A lot of things in fishing (just like life) are pretty concrete. If it’s cold, the trout will be biting on the Guadalupe, and if it’s warm the gar will be lurking just below the surface and the carp will be tilling the shallows with their Hoover mouths. This predictability is remarkedly comforting, mostly because it enables the angler to make educated guesses and feel good about himself (of herself) when a fly is cast at the appropriate time and the expected fish is brought to hand.
However, in between are the moments of uncertainty, those portals of chance that seem to open and close based on the slightest change in temperature or the most diminutive variation in water flows. It’s within these ever changing windows of opportunity that the white bass seem to move up and down the current, calling every shot on a minute by minute basis.
If you’ve never fished for white bass, the most basic thing you need to know is that when a myriad of conditions are right, they move from deep water into feeder creeks and rivers in schools. The upside of this means that if you find one, you’ll probably find many, many more in that same spot. The obvious flip-side is that if you didn’t find one, you probably won’t find more. Because of this, half the battle with white bass is just knowing where they are, or at the very least, where they should be.
The unfortunate truth is that even if we were having normal water flows around here the best spots to find these bruisers would be guarded like they were national secrets. Add on top of that the fact that we’re currently in the worst drought on record and you’ll understand why the few spots that white bass are moving through are considered taboo to even talk about.
Over the last week i’ve had opportunities to check out a few spots and have had the opportunity to see that there are more opportunities to catch these fish than people might realize. While some of these spots are so small and overcrowded that i’m keeping my lips sealed to honor the folks that have put int heir time on them, there is one that has consistently had so few anglers and so many fish that i feel safe spilling the beans. Turkey Bend is an LCRA park that due to low flows happens to be the spot where Lake Travis and the Colorado river meet has had a phenomenal amount of white bass moving through it in the last few weeks. The most exciting aspect of this particular spot is that due to low flows and shallow water, schools of white bass are easily spotted when the ambush prey close to the surface and form some fast moving wakes that look more like saltwater activity than freshwater. If you’ve never tossed a streamer ahead of a quickly darting v-shaped wake only to suddenly feel your fly get slammed by two pounds of fury, you’re in for a treat.
Other than that all i can do is give you some information and let you figure it out:
- White bass males move from reservoirs (Travis, Buchanan, L.B.J., Granger, etc.) into shallow tributaries to get their game plan together.
- The females (larger than the males) follow the males a couple of weeks later.
- The only fly you need is a Hill Country Clouser (above) in chartreuse, red or grey.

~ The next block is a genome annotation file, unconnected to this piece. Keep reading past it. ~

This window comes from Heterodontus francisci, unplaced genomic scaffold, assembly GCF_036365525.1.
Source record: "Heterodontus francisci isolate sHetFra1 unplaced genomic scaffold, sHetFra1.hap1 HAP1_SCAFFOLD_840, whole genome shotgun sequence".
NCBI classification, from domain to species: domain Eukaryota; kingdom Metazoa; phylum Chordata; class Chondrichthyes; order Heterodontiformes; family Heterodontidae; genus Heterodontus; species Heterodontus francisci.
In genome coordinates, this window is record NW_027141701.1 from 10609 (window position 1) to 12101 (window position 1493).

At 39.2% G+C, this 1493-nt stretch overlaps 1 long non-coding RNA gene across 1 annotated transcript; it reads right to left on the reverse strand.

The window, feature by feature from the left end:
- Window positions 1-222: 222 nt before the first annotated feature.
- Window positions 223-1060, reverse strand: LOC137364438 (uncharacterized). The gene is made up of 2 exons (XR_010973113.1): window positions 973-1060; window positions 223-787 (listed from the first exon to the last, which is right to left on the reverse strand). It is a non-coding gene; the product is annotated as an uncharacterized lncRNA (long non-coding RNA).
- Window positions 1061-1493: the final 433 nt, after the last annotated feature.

- White bass love to school up in deeper holes of the river. Sinking lines are a must.
- Look for the deeper “guts” in the river and fish those.
- If you see surface activity, cast into it, especially if you are in bigger, more off color water.
If you need more information stop in one of our friendly local fly shops (Living Waters, Sportsman’s Finest, Orvis) and let them know your obsessed with the thought of double digit days and they can get you in the right gear and pointed in the right direction.
One final note, if you’re going to do it, do it now! There’s probably only one week, maybe two, of this left before they all head back to the deeper water of the reservoirs. Good luck!
Alright, this is not an adventure yet, but in 24 hours it will have been one. For years i’ve tried in earnest to fish large pools of Pedernales State Park down from the falls for the massive fish located there, but have always been limited to the tree lined banks that produced little, if anything at all while massive splashes teased from opposite banks. The hike in is far to miserable for kayaks…but wait…i seem to recall buying a pack raft years ago for a specific trip in Colorado. That raft has been rediscovered, is now patched and ready to go in the bottom of my pack to ferry me down the deep waters of Pedernales State Park tomorrow, hopefully for many fish (gar, carp and bass) before pulling out at the youth camp, deflating the vessel and hiking back the two and a half miles to basecamp (the Element). Wish me luck, and wave from the shore if you happen to be there (which you should.)
Running a blog takes an inordinate amount of time and energy, there is no doubt. So time-consuming in fact is it that fly fishing blogs, once as abundant as tricos, have quickly fallen like a spent hatch, victims of time, responsibility and sometimes simple exhaustion. After all, there’s not a lot of reasons to spend hours almost every night creating graphics, editing photos, and pouring over carefully chosen words other than the simple passion to create something (hopefully) new and unique.